A year ago I have written about the new Terminal for Windows 10. Back in 2019 it’s was still a beta release, but I already loved it. Now, a year later, the first stable version is out: Windows Terminal 1.0
Ever since the beta release I have been using the Windows 10 Terminal almost daily for all kinds of tasks, like PowerShell, SSH connections, Azure Cloud, etc. Besides that the new terminal just looks nice, the ability to use tabs, split-screen and customizing makes it really awesome.
In this article, I will guide you through updating your Windows Terminal beta release to the latest stable version, explain the different install options, give you some tips, and of course we are going to take a look at the customization options.
What is new in Windows Terminal?
The new Windows Terminal comes with a lot of new cool features. Some are just nice to have while others can really make your work a lot easier. While we will take a look at some of those new features, keep in mind that the team will release a new update every month, starting in July.
They have created a roadmap to Windows Terminal 2.0, which you can find here at GitHub.
Tabs and Panes
This is probably the best feature of the new terminal, multiple tabs, and split-screen. Especially the spit-screen was a feature that I have really been waiting for. If you are working with multiple servers at the same time it’s really nice to have both SSH shells next to each other.
You can easily split the open tab into multi-screens with the key combination
Alt + Shift + D. But if you want to open Windows Terminal with on the left side an SSH connection to a server and on the other side a PowerShell session, then you will have to use the following command in PowerShell:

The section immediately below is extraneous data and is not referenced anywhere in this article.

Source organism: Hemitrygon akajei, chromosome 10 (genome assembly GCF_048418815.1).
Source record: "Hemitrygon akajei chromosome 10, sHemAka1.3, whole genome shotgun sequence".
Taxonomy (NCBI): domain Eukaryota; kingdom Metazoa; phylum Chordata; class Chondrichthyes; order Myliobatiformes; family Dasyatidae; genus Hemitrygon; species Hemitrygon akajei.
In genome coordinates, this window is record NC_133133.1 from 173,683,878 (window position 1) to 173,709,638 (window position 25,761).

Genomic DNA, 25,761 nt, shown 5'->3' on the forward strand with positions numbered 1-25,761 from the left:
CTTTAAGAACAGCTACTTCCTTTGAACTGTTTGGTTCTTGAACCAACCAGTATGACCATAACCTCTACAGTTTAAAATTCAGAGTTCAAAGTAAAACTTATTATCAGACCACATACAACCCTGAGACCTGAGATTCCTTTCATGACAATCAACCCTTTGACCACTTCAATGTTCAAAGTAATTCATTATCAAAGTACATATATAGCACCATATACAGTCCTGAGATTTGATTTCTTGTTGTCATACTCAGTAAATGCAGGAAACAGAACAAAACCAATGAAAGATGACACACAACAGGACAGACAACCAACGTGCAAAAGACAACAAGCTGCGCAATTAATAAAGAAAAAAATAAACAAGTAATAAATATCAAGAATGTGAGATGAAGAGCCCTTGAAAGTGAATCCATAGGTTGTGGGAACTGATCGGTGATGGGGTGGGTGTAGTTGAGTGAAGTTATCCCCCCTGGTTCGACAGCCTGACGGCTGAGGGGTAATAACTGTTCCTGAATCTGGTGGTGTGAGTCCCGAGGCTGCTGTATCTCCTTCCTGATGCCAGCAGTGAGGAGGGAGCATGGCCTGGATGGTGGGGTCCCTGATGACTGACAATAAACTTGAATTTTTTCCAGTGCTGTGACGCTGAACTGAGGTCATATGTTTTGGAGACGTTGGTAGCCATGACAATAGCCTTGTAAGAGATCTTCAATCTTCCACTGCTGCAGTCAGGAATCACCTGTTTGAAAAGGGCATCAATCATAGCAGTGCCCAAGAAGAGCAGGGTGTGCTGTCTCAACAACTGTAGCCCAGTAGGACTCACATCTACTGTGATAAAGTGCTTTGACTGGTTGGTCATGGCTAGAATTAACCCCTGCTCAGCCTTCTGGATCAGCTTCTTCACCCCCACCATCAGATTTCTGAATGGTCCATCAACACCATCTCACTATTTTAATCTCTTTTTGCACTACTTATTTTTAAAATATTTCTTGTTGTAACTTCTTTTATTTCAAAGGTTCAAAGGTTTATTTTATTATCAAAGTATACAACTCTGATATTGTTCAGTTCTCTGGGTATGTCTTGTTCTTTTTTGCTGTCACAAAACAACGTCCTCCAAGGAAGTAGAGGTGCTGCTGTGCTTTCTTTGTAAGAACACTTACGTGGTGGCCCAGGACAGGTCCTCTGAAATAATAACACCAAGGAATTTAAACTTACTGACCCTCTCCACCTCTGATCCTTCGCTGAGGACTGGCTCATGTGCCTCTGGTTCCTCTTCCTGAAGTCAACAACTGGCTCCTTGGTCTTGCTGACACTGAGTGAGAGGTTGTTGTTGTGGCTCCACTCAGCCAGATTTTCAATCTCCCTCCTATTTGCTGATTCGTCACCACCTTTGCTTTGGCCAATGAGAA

1. wt -p "VPS01"`; split-pane -p "Windows PowerShell"
At the end of the article, I will give more examples of how you can split the screens and other useful key combinations.
GPU Text Rendering
So what is really cool is that Windows Terminal is using GPU Accelerated Rendering. This doesn’t only make the terminal faster, but also adds support for UTF-8 characters and Unicode. So you can now use emojis in your terminal for example, and do things like this:
Windows 10 Terminal comes with a lot of customization options. You can create custom keybindings, so for example, opening a new tab is by default
ctrl + shift + t but if you find it more convenient you can change it to to
alt +n for example.
But other cool things are custom backgrounds (colors or images), custom cursor color and shape, custom fonts, acrylic (semi-transparent) backgrounds, tab icons, setting starting directories for each profile, etc.
You can find here all the details on customizing Windows Terminal.
Updating Windows 10 Terminal
I am hoping you already used the beta release of the new terminal, so we are first going to take a look at updating the terminal.
Now you might expect it is as simple as just running the update from the Windows Store, but there is a catch. If you have installed Windows Terminal before, then you will have a custom settings file. When updating to the new version, your old settings file will stay active, which is nice, because it contains all the shortcuts to your servers and customization.
But with the old settings file, you can’t use the new features. So we need to update our settings file (or simply start over).
Update the new terminal
Updating self is simple, assuming you installed Windows 10 Terminal through the Windows Store. You can simply open the Windows Store and click on the download icon in the top right corner.
This will take you to a list of all your installed apps. Click on the Get Update in the top right corner to update all the apps.
When the updates are finished you can check in Windows 10 Terminal if you have the latest version. Open the Terminal and click on the new tab dropdown and select About
This should show version 1.0.1811.0 or higher.
Updating the settings file
So the next step is to update the settings file. With the Terminal open press